CYPRUS – In the dead of night, thousands of IDF troops and reservists boarded C-130 transport aircraft and missile ships and headed to confront an enemy against which Israel has been training for years: Hezbollah.
Directed by officers sitting in the “Bor” underground command center at the IDF’s Kirya Military Headquarters in Tel Aviv, hundreds of vehicles, ships, and Israel Air Force aircraft joined the forces as they landed several hours later and headed to battle.
Soldiers ran through the narrow winding streets in villages on the mountainside, and combat helicopters were in the air along the coastline to give fire support as needed.
Teams from the Paratroopers Brigade elite Reconnaissance unit and the Oketz K9 unit identified Hezbollah militants in one abandoned building and engaged the enemy in order to destroy their infrastructure.
“Fire! Fire! We are taking incoming fire!” soldiers yelled as bullets whizzed by them.
Running up stairs full of broken glass, troops went after enemy forces.
“RPG!” yelled another soldier as a Hezbollah terrorist fired a shoulder-launched rocket-propelled grenade at the force as they tried to retake the building that had once been home to several families. Unarmed civilians even walked through the firefight, challenging IDF troops to make sure they would remain unharmed.
It took several hours of heavy fighting, and dozens of troops were injured, but the IDF regained control of the area.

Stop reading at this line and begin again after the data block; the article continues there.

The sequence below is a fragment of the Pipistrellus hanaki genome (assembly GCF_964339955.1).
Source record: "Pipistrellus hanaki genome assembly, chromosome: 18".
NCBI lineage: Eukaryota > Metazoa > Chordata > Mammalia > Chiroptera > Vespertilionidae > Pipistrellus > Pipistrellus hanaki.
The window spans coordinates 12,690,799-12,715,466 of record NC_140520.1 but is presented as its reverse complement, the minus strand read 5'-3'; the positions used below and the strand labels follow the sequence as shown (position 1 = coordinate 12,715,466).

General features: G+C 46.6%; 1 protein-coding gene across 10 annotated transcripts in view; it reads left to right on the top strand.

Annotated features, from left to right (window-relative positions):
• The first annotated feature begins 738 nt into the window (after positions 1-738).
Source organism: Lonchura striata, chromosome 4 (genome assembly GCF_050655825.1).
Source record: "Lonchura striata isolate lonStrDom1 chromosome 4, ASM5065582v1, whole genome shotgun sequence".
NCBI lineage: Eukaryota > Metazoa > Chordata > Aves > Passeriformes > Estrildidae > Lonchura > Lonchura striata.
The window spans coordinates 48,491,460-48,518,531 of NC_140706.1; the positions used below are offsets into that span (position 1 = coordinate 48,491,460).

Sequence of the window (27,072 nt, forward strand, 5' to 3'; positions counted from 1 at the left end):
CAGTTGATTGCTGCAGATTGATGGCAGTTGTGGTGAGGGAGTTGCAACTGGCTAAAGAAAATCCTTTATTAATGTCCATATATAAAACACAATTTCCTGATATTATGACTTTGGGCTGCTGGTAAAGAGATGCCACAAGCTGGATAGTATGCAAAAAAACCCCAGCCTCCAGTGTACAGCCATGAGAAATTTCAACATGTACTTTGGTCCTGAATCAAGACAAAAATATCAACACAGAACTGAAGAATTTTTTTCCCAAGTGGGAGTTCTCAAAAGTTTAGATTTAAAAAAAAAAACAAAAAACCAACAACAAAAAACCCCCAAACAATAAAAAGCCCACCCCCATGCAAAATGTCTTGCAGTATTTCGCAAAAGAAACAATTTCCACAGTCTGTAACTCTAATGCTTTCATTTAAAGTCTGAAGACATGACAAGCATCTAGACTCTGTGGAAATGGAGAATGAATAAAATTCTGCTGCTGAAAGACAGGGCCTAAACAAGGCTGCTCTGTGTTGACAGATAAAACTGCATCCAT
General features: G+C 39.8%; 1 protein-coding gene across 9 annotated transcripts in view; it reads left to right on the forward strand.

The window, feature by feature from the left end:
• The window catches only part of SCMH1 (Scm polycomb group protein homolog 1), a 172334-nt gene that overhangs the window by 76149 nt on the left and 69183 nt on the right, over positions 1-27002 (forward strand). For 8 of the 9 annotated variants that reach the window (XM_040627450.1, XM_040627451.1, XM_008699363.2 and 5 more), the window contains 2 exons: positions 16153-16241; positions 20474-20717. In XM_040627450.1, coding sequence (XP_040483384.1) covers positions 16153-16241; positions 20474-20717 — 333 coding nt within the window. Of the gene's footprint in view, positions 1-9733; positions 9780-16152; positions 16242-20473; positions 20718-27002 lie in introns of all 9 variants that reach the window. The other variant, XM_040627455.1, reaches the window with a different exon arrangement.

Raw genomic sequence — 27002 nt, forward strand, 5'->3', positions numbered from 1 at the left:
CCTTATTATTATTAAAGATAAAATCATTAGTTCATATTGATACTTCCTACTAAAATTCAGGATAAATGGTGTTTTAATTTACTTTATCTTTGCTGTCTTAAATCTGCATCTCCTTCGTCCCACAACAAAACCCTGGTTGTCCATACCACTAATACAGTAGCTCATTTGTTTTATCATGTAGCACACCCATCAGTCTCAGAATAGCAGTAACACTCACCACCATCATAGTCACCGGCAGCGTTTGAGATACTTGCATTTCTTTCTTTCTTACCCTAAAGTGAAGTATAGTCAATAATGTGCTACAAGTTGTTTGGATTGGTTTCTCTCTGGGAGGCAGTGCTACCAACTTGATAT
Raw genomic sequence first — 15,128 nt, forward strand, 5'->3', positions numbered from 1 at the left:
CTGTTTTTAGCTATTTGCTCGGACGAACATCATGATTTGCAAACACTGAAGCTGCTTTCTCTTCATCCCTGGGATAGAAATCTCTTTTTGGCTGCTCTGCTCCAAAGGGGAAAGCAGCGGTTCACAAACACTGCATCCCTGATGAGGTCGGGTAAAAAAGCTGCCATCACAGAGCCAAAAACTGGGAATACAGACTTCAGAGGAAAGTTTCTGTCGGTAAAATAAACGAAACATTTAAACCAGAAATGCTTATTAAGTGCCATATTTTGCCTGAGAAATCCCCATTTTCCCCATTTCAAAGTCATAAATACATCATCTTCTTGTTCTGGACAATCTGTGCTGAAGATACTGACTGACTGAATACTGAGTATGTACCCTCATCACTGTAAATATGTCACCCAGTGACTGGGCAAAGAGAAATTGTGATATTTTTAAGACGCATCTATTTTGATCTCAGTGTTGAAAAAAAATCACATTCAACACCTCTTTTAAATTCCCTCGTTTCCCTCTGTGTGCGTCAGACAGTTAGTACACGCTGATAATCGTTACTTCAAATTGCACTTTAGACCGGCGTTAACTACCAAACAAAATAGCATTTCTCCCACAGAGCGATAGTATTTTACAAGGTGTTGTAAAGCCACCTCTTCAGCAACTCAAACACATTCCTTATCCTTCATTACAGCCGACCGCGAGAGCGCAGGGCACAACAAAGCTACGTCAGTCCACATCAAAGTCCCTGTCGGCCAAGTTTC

Later that night another force was given a mission to capture another enemy target that they had obtained using real-time intelligence capabilities. Troops went deep into the mountains and several soldiers were wounded. With heavy fire directed at the site, the force had to wait several hours until they could evacuate the wounded.
During the week-long battle, IDF troops maneuvered dozens of kilometers into enemy territory. But the battle saw numerous soldiers captured, more missing in action and several IAF planes crashed. Thousands of enemy forces were also killed, as well as civilians.
But this didn’t take place in Lebanon – it was on the island nation of Cyprus.
It was all a drill, the final week of the IDF’s month-long Chariots of Fire exercise.
In close to two decades since Israel last fought Hezbollah, the terror group has transformed into a terror army and has gained battlefield experience fighting for the regime of Bashar Assad in Syria.